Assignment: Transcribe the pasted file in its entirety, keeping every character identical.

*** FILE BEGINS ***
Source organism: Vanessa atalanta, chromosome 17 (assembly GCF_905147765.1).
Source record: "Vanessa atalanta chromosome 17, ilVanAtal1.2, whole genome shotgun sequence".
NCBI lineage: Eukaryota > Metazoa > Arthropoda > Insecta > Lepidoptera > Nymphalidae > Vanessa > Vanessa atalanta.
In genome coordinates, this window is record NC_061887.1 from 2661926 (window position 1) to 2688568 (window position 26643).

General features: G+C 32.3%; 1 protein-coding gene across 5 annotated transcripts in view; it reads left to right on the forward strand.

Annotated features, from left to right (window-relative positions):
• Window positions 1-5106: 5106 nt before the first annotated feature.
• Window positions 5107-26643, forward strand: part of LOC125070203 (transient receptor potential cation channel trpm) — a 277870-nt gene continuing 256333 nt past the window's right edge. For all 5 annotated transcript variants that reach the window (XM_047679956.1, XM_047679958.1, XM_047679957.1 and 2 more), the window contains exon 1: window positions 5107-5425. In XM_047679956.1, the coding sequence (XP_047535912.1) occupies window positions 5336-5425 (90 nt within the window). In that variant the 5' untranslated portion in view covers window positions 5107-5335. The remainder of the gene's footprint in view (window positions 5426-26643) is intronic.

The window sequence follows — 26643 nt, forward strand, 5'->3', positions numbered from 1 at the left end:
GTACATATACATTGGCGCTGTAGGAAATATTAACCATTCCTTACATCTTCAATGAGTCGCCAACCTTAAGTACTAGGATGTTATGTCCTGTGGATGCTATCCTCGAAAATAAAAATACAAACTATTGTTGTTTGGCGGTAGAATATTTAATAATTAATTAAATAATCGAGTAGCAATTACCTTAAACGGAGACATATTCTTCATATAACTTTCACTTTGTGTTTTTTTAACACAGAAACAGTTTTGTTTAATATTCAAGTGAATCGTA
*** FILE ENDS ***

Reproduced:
Source organism: Vanessa atalanta, chromosome 17 (assembly GCF_905147765.1).
Source record: "Vanessa atalanta chromosome 17, ilVanAtal1.2, whole genome shotgun sequence".
NCBI lineage: Eukaryota > Metazoa > Arthropoda > Insecta > Lepidoptera > Nymphalidae > Vanessa > Vanessa atalanta.
In genome coordinates, this window is record NC_061887.1 from 2661926 (window position 1) to 2688568 (window position 26643).

General features: G+C 32.3%; 1 protein-coding gene across 5 annotated transcripts in view; it reads left to right on the forward strand.

Annotated features, from left to right (window-relative positions):
• Window positions 1-5106: 5106 nt before the first annotated feature.
• Window positions 5107-26643, forward strand: part of LOC125070203 (transient receptor potential cation channel trpm) — a 277870-nt gene continuing 256333 nt past the window's right edge. For all 5 annotated transcript variants that reach the window (XM_047679956.1, XM_047679958.1, XM_047679957.1 and 2 more), the window contains exon 1: window positions 5107-5425. In XM_047679956.1, the coding sequence (XP_047535912.1) occupies window positions 5336-5425 (90 nt within the window). In that variant the 5' untranslated portion in view covers window positions 5107-5335. The remainder of the gene's footprint in view (window positions 5426-26643) is intronic.

The window sequence follows — 26643 nt, forward strand, 5'->3', positions numbered from 1 at the left end:
GTACATATACATTGGCGCTGTAGGAAATATTAACCATTCCTTACATCTTCAATGAGTCGCCAACCTTAAGTACTAGGATGTTATGTCCTGTGGATGCTATCCTCGAAAATAAAAATACAAACTATTGTTGTTTGGCGGTAGAATATTTAATAATTAATTAAATAATCGAGTAGCAATTACCTTAAACGGAGACATATTCTTCATATAACTTTCACTTTGTGTTTTTTTAACACAGAAACAGTTTTGTTTAATATTCAAGTGAATCGTA